It's taken years of calls and back-to-back eyewatering profits, but the Government has finally announced it will investigate banks.
The Commerce Commission will do a market study into competition in the banking sector to see whether the market is working for Kiwis.
While there are 27 banks in New Zealand, only the big four - that's ANZ, ASB, Westpac and BNZ (which are all Aussie-owned) - make up around 85 percent of the mortgage and other lending market. They also hold 90 percent share of total bank deposits.
It won't be quick. The market study will take more than a year. Kiwis will get a peek in August about what some of the key issues are.
But one consumer advocate has called it a "win for consumers".
Banks keep Kiwis' money safe. But boy, do they make a lot of money doing so.
The Government's finally going to take a real good look under the banks' bonnet.
"If you're a person struggling with the cost of living, struggling with the cost of food and you turn around and you look and you see the profit the banks are making, you have legitimate questions. That's what this study is designed to answer," said Finance Minister Grant Robertson.
Because me oh my do they make a pretty profit.
Last year, banks' profits were $7.18 billion after tax, up $1 billion on the year before.
That is quite a chunk of change to wrap your head, so here's what it could buy: 9102 houses at the average sale price or 1.4 billion blocks of $5 butter. It's also the wages of 91,208 Kiwis on the average wage.
In sum, it's a lot of money.
"It's a big number, but they are big businesses," said Roger Beaumont, the chief executive of the New Zealand Banking Association.
"You have got to remember the $7 billion is matched by the $9 billion that those businesses spent running their businesses and paying staff and paying tax and contributing to the economy in general."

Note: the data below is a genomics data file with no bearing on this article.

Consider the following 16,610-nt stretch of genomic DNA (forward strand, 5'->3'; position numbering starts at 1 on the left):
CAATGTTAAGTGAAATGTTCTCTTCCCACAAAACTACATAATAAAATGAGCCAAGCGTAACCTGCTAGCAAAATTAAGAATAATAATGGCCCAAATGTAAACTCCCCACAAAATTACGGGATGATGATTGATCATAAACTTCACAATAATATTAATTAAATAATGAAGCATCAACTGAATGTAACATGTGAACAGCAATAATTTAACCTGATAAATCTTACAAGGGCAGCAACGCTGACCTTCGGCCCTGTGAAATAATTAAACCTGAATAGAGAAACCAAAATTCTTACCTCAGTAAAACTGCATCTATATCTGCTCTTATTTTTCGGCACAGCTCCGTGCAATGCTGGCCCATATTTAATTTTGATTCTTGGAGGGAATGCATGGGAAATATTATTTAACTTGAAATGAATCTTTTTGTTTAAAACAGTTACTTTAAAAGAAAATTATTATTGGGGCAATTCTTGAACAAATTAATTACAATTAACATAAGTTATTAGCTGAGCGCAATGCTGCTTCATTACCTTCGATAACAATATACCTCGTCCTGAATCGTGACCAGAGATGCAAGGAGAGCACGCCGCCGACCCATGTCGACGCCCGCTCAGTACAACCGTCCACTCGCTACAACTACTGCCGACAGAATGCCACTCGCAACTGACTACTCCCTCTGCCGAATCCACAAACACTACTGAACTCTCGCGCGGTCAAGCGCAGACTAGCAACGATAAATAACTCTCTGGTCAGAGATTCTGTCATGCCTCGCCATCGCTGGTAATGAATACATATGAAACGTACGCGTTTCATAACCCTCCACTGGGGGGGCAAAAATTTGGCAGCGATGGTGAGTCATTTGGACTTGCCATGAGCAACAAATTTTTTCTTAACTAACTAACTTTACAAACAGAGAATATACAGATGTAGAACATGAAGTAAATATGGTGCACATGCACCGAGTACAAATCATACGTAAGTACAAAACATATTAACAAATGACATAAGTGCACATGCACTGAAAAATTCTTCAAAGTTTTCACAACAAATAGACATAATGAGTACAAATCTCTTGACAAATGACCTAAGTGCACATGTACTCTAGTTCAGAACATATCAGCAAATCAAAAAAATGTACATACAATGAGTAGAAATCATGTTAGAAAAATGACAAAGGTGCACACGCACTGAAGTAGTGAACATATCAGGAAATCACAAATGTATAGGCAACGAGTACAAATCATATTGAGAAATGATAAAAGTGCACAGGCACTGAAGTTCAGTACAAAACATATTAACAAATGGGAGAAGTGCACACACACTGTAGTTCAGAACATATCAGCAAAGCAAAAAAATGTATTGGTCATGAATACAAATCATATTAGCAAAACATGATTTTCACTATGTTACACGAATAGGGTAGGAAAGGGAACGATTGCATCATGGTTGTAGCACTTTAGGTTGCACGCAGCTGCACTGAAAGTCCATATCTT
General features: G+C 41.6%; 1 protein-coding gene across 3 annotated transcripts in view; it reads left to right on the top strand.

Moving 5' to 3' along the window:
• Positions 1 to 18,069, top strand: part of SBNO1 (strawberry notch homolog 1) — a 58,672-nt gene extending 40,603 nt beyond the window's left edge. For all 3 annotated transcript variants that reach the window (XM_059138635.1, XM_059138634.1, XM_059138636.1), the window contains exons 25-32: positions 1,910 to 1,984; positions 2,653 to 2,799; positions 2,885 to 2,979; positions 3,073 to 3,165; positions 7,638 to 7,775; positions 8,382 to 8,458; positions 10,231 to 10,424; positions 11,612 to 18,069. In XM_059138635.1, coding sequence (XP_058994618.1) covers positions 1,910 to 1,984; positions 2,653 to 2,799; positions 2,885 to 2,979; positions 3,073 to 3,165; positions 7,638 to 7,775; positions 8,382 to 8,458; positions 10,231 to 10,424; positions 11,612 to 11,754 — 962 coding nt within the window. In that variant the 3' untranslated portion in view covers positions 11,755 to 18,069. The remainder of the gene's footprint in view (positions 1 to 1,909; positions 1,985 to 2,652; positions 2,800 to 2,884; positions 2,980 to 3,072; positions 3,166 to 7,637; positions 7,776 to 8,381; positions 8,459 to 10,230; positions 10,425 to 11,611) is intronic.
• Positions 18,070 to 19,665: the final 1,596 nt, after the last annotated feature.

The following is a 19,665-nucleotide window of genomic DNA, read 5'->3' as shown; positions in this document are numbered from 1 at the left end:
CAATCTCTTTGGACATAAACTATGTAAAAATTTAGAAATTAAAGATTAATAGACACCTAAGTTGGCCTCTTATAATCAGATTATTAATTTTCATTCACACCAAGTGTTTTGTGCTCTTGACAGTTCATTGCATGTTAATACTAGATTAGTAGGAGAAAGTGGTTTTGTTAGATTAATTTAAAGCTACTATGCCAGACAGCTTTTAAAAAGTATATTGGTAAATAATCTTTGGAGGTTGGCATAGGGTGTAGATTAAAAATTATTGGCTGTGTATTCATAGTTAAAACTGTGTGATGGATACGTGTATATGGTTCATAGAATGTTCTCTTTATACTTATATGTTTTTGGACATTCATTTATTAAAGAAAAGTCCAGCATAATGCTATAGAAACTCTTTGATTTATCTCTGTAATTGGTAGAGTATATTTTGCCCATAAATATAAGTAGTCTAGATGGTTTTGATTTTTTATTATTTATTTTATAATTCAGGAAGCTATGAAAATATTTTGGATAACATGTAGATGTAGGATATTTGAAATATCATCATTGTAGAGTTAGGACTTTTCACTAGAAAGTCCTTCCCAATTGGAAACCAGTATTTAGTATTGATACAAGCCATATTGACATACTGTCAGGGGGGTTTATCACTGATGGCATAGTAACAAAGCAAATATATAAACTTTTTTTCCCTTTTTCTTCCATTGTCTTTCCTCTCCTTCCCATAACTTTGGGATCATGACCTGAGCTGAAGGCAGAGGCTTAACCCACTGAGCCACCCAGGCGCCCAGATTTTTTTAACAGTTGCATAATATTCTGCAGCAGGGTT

But competition advocate and 2degrees founder Tex Edwards said: "It's just a fantasy-land comment that the Banking Association think that there is nothing to answer for in the banking market study."
The watchdog's deep dive will take over a year. It's not due back in full until August next year.
It will only look at personal banking services, like mortgages and daily bank accounts.
"The Commerce Commission market study will focus on barriers to entry, expanding in the market and the introduction - or lack of - innovative products and services," said Commerce and Consumer Affairs Minister Dr Duncan Webb.
But the Banking Association said the market study could do the opposite of encouraging banking innovation.
"The sheer volume of regulation that banks have been having to deal with has been a bit of a handbrake on the ability of banks to innovate for their customers," said Beaumont.
National's Christopher Luxon said the party is "supportive and open to the Commerce Commission work and we will see where that goes".
ACT's David Seymour said it's "very populist to beat up on the banks".
Beat up or not, bring it on say the banks.
"We think it is a very competitive market, we have 16 retail banks in New Zealand," said Beaumont.
Robertson said if that's the case, the study will show it.
Kiwis will just have to wait a year to find out whether the banks are doing anything wrong or not.